Relationships Among Gender, Science, and Glaciers

by Becky Strong

In 2016, Mark Carey, M. Jackson, Alessandro Antonello, and Jaclyn Rushing from the University of Oregon wrote an article discussing the relationships among gender, science, and glaciers, a topic which they believe is understudied. Glaciers play a major role in climate change, and the authors believe that their common representations have removed their social and cultural context, leaving them to be portrayed as nothing more than “simplified climate change yardsticks and thermometers” (Carey et al. 2016). The authors do not think that ice has no deep significance and is something that simply melts, which is a perspective consistently appearing in public discourse. They believe that ice has historical value and is an element of change, which qualifies it to be considered as a part of society, and therefore societal concern. Glaciers affect people all around the world by influencing sea levels, providing water as a natural resource, inspiring the arts, and shaping cultural values. This leads the authors to believe that there is a need for much more research about the societies that live in cold regions where glaciers are present. They also argue that the relationship between gender and glaciers, especially from a feminist perspective, is a critical aspect of global change research that has been overlooked thus far. Feminist theories can bring about new perspectives on the history of glaciological knowledge and are relevant to understanding the relationship between people and ice. This could be accomplished through studying the effect of gender on those producing knowledge on glaciers and introducing diverse ways to portray glaciers other than those proposed by the natural sciences. According to these authors, most of the current glaciological research has been done by men and is about men, excluding the role of women in the history of science. The perspectives of women can lead to more relevant climate change research, due to their firmer understanding of how other women around the world understand and react to climate change. Feminist glaciology seeks to steer research and public perceptions away from the idea that “ice is just ice” and onto broader insights into ice narratives. The authors believe that this shift in global climate change research can lead to more equal and just gender relations as well as international political economic relations.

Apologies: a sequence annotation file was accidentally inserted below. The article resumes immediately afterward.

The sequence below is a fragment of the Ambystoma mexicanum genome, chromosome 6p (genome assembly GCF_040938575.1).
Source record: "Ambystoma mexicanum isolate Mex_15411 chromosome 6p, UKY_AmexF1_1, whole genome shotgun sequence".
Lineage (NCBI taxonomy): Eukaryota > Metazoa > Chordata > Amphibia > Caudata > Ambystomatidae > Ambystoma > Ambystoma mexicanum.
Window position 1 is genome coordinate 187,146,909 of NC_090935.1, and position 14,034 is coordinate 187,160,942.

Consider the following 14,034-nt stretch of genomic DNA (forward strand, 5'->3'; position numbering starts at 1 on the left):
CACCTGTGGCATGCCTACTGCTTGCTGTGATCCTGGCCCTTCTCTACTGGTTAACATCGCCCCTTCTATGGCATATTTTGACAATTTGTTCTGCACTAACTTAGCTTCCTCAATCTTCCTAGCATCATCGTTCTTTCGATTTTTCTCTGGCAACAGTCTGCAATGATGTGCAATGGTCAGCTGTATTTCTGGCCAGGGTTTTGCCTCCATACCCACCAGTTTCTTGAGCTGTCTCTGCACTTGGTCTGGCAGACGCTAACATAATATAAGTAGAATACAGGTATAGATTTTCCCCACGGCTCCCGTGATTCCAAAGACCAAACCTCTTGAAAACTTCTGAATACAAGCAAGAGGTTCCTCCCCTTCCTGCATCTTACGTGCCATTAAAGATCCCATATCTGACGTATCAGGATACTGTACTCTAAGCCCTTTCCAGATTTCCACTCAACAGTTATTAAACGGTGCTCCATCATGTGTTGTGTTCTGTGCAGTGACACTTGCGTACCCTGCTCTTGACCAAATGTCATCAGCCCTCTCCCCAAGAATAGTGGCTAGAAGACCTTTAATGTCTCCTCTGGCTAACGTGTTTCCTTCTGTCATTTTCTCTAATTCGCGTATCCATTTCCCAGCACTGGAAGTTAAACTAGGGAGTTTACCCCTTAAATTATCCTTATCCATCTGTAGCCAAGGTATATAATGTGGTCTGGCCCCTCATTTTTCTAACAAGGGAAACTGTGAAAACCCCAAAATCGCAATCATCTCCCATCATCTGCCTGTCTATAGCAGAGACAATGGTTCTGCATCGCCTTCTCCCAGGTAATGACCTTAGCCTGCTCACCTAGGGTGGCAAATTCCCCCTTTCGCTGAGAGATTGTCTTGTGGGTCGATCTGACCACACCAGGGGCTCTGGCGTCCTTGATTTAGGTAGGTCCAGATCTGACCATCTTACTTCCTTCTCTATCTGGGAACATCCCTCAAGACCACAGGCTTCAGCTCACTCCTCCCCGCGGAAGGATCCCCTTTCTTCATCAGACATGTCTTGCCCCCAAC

Carey, M., Jackson M., Antonello, A., Rushing, J., 2016. Glaciers, gender, and science: A feminist glaciology framework for global environmental change research. Progress in Human Geography, 1-24.



TWEET: The relevance of #feminism and #feministideology in #climatechange research and the relationships between humans and #glaciers.

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